Are there foods that could prevent cancer? Well... studies show that a dietary pattern with lots of fiber, and perhaps along the lines of the Mediterranean diet, may be the most beneficial. In other words, it's not just one or a few "super-foods" that a person should eat, but an overall dietary pattern. But one specific food does appear beneficial for health - nuts, specifically tree nuts.

Researchers at the Yale Cancer Center followed a large group of stage 3 colon cancer patients after they had been treated for about 6.5 years, and looked at how frequently they consumed nuts. (Stage 3 colon cancer means it had spread to lymph nodes, but not to distant sites like the liver and lungs.) They found an association with frequent consumption (2 or more servings per week) of tree nuts (walnuts, hazelnuts, almonds, cashews, pecans, etc.) and a 42% lower incidence of the colon cancer recurring and 57% lower death rate. However, these findings did not apply to peanuts, which are legumes. [NOTE: One ounce or a handful of nuts is considered a serving.]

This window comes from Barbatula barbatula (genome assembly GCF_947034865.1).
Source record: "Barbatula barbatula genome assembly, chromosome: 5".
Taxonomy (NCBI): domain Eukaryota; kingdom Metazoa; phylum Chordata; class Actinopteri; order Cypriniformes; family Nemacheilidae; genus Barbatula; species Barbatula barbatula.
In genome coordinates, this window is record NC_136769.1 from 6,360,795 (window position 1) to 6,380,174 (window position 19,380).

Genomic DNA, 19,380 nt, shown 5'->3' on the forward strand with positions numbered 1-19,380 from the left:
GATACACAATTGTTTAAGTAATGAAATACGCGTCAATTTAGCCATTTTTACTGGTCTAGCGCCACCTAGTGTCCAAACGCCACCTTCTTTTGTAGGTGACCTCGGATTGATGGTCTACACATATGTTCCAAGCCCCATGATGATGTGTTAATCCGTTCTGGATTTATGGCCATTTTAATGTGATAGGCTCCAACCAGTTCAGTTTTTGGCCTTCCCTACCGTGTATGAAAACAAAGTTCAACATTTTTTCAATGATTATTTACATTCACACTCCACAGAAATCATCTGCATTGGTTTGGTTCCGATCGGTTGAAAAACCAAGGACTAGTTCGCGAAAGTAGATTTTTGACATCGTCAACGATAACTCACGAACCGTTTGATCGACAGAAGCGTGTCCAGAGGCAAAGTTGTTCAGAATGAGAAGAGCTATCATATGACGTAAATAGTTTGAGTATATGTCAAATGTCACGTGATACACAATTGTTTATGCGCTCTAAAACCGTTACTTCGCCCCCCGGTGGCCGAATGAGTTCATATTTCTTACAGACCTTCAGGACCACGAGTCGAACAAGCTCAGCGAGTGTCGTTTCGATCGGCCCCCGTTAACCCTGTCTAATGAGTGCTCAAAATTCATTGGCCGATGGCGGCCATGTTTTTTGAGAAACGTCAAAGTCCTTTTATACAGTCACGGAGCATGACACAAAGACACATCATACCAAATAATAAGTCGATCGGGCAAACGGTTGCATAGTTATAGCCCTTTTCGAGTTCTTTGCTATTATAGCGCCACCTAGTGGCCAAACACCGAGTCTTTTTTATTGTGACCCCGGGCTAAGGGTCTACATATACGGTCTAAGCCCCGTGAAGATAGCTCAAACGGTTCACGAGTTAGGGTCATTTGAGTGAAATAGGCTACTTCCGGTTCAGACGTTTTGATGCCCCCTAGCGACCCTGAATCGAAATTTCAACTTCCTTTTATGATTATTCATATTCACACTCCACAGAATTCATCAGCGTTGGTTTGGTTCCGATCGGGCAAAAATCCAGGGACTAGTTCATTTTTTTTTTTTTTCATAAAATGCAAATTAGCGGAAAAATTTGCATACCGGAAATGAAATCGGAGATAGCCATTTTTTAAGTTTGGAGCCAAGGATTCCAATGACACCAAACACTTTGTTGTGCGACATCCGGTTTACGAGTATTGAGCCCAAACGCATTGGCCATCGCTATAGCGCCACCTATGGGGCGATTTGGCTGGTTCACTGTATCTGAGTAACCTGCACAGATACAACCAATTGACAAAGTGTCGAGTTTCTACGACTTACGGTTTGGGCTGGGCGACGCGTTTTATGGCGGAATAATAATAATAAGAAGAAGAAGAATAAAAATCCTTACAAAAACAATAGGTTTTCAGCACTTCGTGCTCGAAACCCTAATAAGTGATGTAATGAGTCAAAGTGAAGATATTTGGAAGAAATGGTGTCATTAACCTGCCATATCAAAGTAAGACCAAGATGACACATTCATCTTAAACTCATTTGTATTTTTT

Why would nuts be beneficial? Generally speaking, nuts lower inflammation and insulin resistance. The lead researcher Dr. Charles Fuchs said that "behaviors that make you less insulin-resistant, including eating nuts, seem to improve outcomes in colon cancer". Parts of this research were discussed last year, but now it has been written up in the Journal of Clinical Oncology. ...continue reading "Nuts And Colon Cancer"